There are several solutions in the works, but they have one issue which the Tories might not be happy with: they tend to castrate political parties in favor of direct citizen empowerment.
Here they are: http://www.metagovernment.org/wiki/Main_Page

The Armchair Revolution Begins to Stand Up « Face Youth Lab wrote on January 13th, 2010 4:42 pm :

[...] attempts that politics is being merged into new technologies through organizations, crowdsourcing (the Tories are offering £1million on a large-scale  platform) and games (The UK Parliament has created an ‘MP for a Week’ online role playing [...]

David Moss wrote on January 15th, 2010 11:52 am :

Bruce Schneier’s monthly newsletter has just arrived. It seems that Slate magazine, like response #15 above, has also suggested a public competition how to improve airport security. That gives us a hook to hang our ideas on. It concentrates the mind, it provides focus. So come on — what are the design features of a crowdsourcing system that will elicit sensible solutions to the problems of airport security?

In Mr Woody Allen’s film Bananas:

[The rebel leader] Esposito announces that he is the ruler of San Marcos, and orders that the country’s official language will be Swedish and that citizens must now change their underwear every half hour, wearing it outside their clothing so that it can easily be checked.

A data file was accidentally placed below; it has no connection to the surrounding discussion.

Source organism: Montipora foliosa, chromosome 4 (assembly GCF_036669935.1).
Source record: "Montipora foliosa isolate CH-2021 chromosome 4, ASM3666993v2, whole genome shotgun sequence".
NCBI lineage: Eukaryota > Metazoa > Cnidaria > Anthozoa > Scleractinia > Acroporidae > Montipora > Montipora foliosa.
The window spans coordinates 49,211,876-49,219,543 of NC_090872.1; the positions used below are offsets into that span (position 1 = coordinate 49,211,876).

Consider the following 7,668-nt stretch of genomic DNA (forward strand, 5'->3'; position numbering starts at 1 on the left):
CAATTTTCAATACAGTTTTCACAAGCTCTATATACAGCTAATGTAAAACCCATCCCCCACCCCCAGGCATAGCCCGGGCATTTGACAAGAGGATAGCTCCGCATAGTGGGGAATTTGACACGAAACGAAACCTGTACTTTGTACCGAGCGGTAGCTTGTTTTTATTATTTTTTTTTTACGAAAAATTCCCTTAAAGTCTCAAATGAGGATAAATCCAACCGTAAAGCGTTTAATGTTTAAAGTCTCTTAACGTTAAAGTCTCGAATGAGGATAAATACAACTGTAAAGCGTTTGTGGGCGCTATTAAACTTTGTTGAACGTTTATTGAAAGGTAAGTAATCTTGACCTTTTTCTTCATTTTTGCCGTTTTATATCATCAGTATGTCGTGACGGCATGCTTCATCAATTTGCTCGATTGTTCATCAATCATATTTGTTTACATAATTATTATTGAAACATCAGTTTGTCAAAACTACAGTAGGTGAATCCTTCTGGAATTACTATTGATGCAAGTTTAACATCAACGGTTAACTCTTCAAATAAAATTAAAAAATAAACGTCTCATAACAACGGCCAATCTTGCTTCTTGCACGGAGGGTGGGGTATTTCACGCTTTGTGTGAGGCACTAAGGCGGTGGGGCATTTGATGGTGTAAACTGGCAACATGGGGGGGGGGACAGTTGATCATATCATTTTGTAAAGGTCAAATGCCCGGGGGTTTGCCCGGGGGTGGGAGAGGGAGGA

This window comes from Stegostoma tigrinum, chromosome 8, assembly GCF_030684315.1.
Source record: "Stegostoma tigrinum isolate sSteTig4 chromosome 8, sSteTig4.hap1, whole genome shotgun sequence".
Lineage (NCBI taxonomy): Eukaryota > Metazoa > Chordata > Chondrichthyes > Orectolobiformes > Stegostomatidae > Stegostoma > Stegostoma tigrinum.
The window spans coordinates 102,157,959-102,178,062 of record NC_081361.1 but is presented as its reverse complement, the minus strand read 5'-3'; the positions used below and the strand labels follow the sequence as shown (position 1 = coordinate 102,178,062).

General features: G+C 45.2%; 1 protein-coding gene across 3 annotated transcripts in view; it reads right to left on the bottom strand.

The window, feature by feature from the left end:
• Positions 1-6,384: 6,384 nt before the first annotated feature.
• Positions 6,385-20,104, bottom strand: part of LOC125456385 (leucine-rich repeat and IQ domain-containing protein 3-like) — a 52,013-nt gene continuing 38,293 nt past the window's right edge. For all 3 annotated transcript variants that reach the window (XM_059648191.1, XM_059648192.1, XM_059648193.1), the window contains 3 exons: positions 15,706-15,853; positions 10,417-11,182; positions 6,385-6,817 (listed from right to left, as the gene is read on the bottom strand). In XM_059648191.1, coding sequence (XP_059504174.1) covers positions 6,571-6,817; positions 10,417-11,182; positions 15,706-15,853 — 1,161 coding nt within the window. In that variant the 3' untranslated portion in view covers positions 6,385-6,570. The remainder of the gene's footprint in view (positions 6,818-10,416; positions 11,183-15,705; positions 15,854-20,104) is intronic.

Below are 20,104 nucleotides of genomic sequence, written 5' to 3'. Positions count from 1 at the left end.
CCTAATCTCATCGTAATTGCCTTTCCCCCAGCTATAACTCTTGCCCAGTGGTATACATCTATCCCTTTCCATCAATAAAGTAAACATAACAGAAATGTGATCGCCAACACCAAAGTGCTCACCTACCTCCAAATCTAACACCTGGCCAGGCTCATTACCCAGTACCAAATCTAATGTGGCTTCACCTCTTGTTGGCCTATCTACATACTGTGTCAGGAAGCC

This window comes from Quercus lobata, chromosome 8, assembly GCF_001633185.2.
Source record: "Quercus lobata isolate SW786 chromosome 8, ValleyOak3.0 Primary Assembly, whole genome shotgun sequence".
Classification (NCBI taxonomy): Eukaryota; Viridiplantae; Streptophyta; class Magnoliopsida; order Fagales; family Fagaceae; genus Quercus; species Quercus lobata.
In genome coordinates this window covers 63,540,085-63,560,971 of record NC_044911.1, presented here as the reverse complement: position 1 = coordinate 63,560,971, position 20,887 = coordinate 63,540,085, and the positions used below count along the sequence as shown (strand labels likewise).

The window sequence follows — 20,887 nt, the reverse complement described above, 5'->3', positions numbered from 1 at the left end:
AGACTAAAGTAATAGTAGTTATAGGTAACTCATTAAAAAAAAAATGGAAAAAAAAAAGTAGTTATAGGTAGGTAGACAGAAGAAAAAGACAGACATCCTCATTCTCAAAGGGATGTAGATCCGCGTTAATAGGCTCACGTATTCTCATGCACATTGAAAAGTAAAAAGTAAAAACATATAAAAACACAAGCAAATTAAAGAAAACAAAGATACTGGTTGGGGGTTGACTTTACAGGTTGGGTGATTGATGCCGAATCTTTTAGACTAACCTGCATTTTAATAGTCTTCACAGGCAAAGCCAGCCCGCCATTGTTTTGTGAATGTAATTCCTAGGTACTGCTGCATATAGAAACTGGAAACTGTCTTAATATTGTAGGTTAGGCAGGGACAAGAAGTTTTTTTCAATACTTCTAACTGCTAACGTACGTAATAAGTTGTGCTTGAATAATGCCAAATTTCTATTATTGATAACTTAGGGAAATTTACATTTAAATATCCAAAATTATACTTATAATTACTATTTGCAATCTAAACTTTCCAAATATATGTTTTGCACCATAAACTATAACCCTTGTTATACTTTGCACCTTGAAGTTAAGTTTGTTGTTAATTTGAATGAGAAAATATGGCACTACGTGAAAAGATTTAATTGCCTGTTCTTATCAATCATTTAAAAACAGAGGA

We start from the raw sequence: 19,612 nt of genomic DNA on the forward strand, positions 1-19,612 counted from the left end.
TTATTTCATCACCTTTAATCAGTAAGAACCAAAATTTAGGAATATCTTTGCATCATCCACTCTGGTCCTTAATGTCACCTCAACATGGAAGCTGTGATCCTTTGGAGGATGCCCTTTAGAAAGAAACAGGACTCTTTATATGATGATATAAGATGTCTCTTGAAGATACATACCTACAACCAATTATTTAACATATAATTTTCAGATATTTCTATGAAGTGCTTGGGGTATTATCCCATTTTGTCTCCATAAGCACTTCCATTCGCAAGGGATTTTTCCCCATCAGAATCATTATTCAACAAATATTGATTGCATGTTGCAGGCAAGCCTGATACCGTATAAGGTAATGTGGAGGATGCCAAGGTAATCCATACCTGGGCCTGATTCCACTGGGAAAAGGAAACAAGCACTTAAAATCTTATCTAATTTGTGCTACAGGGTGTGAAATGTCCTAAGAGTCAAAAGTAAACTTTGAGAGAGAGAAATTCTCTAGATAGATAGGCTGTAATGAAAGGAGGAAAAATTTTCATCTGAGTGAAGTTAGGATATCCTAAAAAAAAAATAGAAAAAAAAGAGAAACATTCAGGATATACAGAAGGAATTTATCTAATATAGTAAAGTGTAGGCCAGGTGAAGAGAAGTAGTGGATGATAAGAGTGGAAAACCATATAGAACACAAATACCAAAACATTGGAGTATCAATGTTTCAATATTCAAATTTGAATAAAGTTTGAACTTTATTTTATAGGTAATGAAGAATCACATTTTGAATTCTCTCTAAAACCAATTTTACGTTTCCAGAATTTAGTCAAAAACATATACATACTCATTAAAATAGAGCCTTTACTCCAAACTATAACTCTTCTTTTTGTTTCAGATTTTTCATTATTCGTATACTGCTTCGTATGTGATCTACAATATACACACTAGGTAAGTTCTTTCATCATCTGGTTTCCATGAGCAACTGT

How, for example, would your design deal with suggestions like Mr Allen’s? How would you stop other contributors flaming him? Will your system accept contributions in Swedish? What would you do if the US Transport Security Administration implemented this idea without giving Mr Allen the credit for it? Having got into the habit of handing out million pound baubles, should the government pay for ideas? Etc …

[...] “Tories announce £1m competition for large-scale crowdsourcing platform” by William Hea…; category Design: Co-creation, Foundation of Trust, Save Time and Money, What do we want? – Cripes. HM’s Loyal Opposition has announced — if elected — a £1m prize for an online platform for large-scale crowdsourcing. [...]

[...] to make a firm commitment to take the wisdom of online crowds on board (and there’s still the prospect of the £1m prize for a suitable online platform which makes it possible, maybe). Likelihood of happening: [...]